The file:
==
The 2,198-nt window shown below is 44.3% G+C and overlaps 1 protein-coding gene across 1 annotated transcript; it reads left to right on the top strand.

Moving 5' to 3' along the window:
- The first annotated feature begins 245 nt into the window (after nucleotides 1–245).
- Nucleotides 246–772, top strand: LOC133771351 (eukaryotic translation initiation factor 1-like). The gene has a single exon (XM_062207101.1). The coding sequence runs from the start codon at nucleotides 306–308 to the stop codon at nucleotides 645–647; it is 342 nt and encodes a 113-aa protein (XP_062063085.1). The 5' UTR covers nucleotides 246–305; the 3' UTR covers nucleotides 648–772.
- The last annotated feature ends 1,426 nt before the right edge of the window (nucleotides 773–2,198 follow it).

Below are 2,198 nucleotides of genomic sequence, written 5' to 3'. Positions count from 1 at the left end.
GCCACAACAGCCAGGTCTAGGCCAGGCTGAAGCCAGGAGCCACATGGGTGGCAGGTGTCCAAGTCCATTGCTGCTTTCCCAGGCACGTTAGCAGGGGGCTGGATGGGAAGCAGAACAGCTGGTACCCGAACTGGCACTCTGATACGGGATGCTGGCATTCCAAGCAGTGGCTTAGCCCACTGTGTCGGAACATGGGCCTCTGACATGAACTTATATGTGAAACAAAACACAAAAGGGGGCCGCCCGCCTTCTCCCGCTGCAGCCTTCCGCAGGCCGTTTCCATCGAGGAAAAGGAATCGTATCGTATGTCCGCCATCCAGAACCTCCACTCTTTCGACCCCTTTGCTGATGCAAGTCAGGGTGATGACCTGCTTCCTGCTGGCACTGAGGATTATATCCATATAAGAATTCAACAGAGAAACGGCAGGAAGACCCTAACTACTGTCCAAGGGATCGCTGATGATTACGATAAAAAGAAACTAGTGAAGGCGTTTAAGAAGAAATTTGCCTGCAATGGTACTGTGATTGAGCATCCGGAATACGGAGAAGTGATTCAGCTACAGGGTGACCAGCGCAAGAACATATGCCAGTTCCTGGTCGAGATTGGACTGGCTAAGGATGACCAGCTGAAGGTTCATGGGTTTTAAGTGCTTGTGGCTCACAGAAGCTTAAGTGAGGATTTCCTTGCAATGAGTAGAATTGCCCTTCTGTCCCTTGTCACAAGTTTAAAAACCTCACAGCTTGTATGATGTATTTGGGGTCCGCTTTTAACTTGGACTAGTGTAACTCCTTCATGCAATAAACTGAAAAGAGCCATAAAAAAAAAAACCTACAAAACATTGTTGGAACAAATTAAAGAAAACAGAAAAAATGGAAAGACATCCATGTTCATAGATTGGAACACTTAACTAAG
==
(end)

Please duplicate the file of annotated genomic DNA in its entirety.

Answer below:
The 2,198-nt window shown below is 44.3% G+C and overlaps 1 protein-coding gene across 1 annotated transcript; it reads left to right on the top strand.

Moving 5' to 3' along the window:
- The first annotated feature begins 245 nt into the window (after nucleotides 1–245).
- Nucleotides 246–772, top strand: LOC133771351 (eukaryotic translation initiation factor 1-like). The gene has a single exon (XM_062207101.1). The coding sequence runs from the start codon at nucleotides 306–308 to the stop codon at nucleotides 645–647; it is 342 nt and encodes a 113-aa protein (XP_062063085.1). The 5' UTR covers nucleotides 246–305; the 3' UTR covers nucleotides 648–772.
- The last annotated feature ends 1,426 nt before the right edge of the window (nucleotides 773–2,198 follow it).

Below are 2,198 nucleotides of genomic sequence, written 5' to 3'. Positions count from 1 at the left end.
GCCACAACAGCCAGGTCTAGGCCAGGCTGAAGCCAGGAGCCACATGGGTGGCAGGTGTCCAAGTCCATTGCTGCTTTCCCAGGCACGTTAGCAGGGGGCTGGATGGGAAGCAGAACAGCTGGTACCCGAACTGGCACTCTGATACGGGATGCTGGCATTCCAAGCAGTGGCTTAGCCCACTGTGTCGGAACATGGGCCTCTGACATGAACTTATATGTGAAACAAAACACAAAAGGGGGCCGCCCGCCTTCTCCCGCTGCAGCCTTCCGCAGGCCGTTTCCATCGAGGAAAAGGAATCGTATCGTATGTCCGCCATCCAGAACCTCCACTCTTTCGACCCCTTTGCTGATGCAAGTCAGGGTGATGACCTGCTTCCTGCTGGCACTGAGGATTATATCCATATAAGAATTCAACAGAGAAACGGCAGGAAGACCCTAACTACTGTCCAAGGGATCGCTGATGATTACGATAAAAAGAAACTAGTGAAGGCGTTTAAGAAGAAATTTGCCTGCAATGGTACTGTGATTGAGCATCCGGAATACGGAGAAGTGATTCAGCTACAGGGTGACCAGCGCAAGAACATATGCCAGTTCCTGGTCGAGATTGGACTGGCTAAGGATGACCAGCTGAAGGTTCATGGGTTTTAAGTGCTTGTGGCTCACAGAAGCTTAAGTGAGGATTTCCTTGCAATGAGTAGAATTGCCCTTCTGTCCCTTGTCACAAGTTTAAAAACCTCACAGCTTGTATGATGTATTTGGGGTCCGCTTTTAACTTGGACTAGTGTAACTCCTTCATGCAATAAACTGAAAAGAGCCATAAAAAAAAAAACCTACAAAACATTGTTGGAACAAATTAAAGAAAACAGAAAAAATGGAAAGACATCCATGTTCATAGATTGGAACACTTAACTAAG